IMSA and the Automobile Club d’Ouest (ACO) jointly announced Friday (July 9) that they have reached a series of rule changes for Hypercars and Le Mans Daytona h cars that will allow the two types of cars to race together in both the IMSA WeatherTech SportsCar Championship and the FIA World Endurance Championship starting in 2013. It is a critical step that will allow manufacturers to create one top-level prototype and race it in the two biggest endurance series on the planet.
The rule modifications came out of a high-level meeting recently held in Paris that featured Hypercar and LMDh manufacturers, the ACO, the FIA and IMSA that was designed around balancing the two different cars. These rules were agreed upon by the FIA, ACO and IMSA a few weeks ago and officially ratified Thursday (July 8) by the World Motor Sport Council.
There are four primary technical elements that will be balanced between the two cars. The first is the tires. All-wheel-drive cars (some Hypercars) will run tires that are 31 centimeters wide, front and rear. Rear-wheel drive cars (some Hypercars and all LMDh cars) will have 29- centimeter wide front tires and 34-centimeter wide rear tires.
The second technical element of balance is the acceleration profile. For all-wheel drive cars, the speed at which all-wheel drive can be implemented can be balanced. There will be a minimum speed that must be reached before it can be used, and that speed will depend on whether the track is dry or wet. That speed is not official yet, but will likely be somewhere between 120-160 kilometers per hour (~75-100 mph). This has been an issue in the WEC where the Hypercars (and before that, the LMP1 cars) could just blow everyone away on acceleration, even if they were down on top speed.
The comm0n ECU will limit the ability of the eMotor to affect traction control on the cars. This will be most visible on rear-wheel drive cars.
The third technical element of balance will be braking. Both Hypercars and LMDh cars will make use of coasting in order to build up hybrid capabilities. The coasting will build the hybrid capabilities at the same rate in all cars.
In addition, all-wheel drive cars will have a front differential with a zero-lock mechanism for use when coasting.
The final technical element of balance is aerodynamics. Hypercars will have their aerodynamics locked in via wind tunnel testing with Sauber in Switzerland. Meanwhile, LMDh cars will have their aero homologations locked in via wind tunnel testing at Windshear in Concord, N.C. If teams intend to race Hypercars in IMSA, there would be additional wind tunnel testing at Windshear, and vice versa.
The final technical regulations for the LMDh and Hypercar classes will be jointly written by the FIA, the ACO and IMSA. Similar to today in IMSA, any LMDh or Hypercar manufacturer that wants to compete in IMSA would require a business agreement to be completed and ratified.
“What we achieved as a group a few weeks ago in Paris has the potential to revolutionize prototype sports car racing all over the world,” said IMSA president John Doonan. “The stage is set for a highly competitive top category that will include many of the world’s greatest automotive manufacturers, showcasing relevant technology in the world’s most prestigious endurance races. Collectively, we have an opportunity to engage with the next generation of endurance sports car racing fans and elevate our sport to the highest levels. I cannot be prouder of the spirit of collaboration between our IMSA team, our colleagues at the ACO and FIA, and all of our automotive partners.”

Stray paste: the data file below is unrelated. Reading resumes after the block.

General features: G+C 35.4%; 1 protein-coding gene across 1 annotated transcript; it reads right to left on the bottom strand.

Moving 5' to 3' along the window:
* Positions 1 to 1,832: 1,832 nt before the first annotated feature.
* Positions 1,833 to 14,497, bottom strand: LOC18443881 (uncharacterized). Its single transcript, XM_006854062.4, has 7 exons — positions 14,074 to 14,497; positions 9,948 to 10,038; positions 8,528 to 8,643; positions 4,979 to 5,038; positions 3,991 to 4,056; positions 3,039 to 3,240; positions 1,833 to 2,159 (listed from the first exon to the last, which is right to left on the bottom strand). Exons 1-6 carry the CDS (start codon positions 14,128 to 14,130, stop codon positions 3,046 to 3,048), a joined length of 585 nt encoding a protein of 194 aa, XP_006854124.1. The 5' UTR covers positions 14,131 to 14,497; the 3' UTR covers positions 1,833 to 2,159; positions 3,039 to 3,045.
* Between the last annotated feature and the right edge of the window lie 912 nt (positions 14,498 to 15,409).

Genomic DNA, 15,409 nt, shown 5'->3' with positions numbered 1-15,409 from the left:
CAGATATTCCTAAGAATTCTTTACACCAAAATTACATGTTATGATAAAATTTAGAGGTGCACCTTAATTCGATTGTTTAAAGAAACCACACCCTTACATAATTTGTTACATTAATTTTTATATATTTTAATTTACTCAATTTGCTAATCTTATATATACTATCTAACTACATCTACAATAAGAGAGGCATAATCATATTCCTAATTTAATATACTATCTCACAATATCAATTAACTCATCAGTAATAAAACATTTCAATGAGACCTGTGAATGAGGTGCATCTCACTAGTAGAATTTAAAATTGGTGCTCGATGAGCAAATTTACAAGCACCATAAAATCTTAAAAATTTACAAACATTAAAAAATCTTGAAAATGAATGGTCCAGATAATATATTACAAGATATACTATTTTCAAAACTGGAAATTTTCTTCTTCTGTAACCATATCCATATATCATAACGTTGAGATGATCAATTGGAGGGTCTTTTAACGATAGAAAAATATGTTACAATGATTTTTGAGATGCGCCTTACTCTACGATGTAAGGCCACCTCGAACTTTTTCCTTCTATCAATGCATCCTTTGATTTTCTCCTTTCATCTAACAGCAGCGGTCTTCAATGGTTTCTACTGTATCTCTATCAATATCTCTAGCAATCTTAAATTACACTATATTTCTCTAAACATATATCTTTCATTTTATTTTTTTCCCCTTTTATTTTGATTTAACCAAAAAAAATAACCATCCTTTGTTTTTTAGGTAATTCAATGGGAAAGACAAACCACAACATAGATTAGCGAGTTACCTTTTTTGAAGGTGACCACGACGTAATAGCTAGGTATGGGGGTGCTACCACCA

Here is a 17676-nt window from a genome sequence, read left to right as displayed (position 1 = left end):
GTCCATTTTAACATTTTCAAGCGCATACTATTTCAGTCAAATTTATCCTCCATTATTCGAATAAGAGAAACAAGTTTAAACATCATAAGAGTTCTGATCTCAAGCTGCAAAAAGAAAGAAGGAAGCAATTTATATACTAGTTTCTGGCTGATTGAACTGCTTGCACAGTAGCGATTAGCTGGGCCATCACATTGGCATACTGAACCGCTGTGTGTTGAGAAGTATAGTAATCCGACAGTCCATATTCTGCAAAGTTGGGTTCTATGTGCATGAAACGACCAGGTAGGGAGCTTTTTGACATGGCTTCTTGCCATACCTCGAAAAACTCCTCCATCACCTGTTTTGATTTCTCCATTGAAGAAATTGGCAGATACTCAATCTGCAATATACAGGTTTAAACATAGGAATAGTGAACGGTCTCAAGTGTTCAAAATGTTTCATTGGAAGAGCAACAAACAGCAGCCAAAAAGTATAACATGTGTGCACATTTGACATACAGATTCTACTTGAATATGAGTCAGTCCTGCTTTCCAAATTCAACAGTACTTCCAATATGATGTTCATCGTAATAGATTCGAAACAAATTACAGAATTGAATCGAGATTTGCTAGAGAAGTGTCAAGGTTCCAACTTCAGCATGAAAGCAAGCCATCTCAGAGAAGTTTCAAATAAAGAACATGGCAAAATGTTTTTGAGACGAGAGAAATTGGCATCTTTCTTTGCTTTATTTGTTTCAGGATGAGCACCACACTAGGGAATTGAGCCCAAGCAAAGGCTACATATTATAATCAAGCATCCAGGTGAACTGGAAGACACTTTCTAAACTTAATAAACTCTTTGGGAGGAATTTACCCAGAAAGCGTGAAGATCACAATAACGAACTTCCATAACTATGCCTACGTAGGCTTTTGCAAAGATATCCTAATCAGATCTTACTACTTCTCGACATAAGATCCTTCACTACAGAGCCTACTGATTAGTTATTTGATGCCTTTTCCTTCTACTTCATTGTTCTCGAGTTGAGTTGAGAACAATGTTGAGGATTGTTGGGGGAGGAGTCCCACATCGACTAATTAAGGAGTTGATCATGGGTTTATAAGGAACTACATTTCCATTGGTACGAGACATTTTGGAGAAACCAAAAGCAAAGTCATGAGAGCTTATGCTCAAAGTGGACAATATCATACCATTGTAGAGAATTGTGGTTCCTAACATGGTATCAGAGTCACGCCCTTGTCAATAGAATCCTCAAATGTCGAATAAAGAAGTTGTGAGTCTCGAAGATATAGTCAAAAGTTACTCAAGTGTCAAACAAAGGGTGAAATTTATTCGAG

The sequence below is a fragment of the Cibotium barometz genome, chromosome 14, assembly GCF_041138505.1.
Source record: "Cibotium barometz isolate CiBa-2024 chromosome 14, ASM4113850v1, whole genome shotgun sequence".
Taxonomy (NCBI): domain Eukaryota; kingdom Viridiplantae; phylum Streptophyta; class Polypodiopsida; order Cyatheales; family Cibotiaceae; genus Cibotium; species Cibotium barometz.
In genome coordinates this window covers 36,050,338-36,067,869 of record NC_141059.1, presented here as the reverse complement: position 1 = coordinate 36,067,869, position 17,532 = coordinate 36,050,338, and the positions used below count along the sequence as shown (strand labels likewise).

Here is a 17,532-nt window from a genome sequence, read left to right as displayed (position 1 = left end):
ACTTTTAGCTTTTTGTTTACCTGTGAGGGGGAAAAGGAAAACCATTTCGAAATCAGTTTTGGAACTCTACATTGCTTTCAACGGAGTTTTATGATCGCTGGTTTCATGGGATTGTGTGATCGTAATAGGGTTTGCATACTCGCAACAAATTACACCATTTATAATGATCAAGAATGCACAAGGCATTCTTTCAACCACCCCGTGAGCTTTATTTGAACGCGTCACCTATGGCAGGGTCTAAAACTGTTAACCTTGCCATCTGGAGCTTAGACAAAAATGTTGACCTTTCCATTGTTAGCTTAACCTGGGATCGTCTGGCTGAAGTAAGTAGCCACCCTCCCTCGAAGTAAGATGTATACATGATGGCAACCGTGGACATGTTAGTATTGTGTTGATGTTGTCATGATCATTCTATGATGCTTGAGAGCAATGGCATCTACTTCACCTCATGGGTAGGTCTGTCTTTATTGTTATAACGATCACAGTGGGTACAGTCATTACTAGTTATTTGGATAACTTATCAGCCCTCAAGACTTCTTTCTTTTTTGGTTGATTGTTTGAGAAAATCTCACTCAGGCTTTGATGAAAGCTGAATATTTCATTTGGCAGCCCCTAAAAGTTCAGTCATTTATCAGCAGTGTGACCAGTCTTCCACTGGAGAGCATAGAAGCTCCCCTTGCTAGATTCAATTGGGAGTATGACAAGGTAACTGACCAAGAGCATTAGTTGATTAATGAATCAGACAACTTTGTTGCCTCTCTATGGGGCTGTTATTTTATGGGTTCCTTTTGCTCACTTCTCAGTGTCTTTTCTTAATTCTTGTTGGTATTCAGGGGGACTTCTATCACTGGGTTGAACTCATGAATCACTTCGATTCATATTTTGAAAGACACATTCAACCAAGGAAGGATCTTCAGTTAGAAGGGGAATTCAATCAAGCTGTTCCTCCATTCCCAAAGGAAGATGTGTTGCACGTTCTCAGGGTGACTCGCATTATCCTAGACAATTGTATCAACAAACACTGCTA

“This major announcement stems from our ambition to forge a common future for Endurance racing,” said Pierre Fillon, president of the ACO. “We have all worked together to achieve this landmark agreement and I would like to thank all the stakeholders very sincerely. It is wonderful news for teams and fans alike and maps out a bright future for Endurance. The manufacturers dreamed of being able to participate in the greatest endurance races in the world with the same model of a car: this will now be reality.”
As of now, four manufacturers (Acura, Porsche, Audi and BMW) have committed to the LMDh formula. In addition, five have confirmed participation in Hypercar. Toyota and Scuderia Cameron Glickenhaus have already debuted their Hypercar challengers in the WEC this year. Peugeot is scheduled to debut next year, along with ByKolles Racing. Ferrari is scheduled to debut in 2023. Given IMSA’s current rules in regards to manufacturers, Scuderia Cameron Glickenhaus and ByKolles might have a hard task getting approved to race in IMSA because they are not mainstream automotive manufacturers. While Peugeots haven’t been sold in the United States since 1991, the brand is part of Stellantis, a multi-national company that includes Chrysler and Dodge. They might be able to get in via their relationships with American brands.
About the author
Phil Allaway has three primary roles at Frontstretch. He's the manager of the site's FREE e-mail newsletter that publishes Monday-Friday and occasionally on weekends. He keeps TV broadcasters honest with weekly editions of Couch Potato Tuesday and serves as the site's Sports Car racing editor.
Outside of Frontstretch, Phil is the press officer for Lebanon Valley Speedway in West Lebanon, N.Y. He covers all the action on the high-banked dirt track from regular DIRTcar Modified racing to occasional visits from touring series such as the Super DIRTcar Series.
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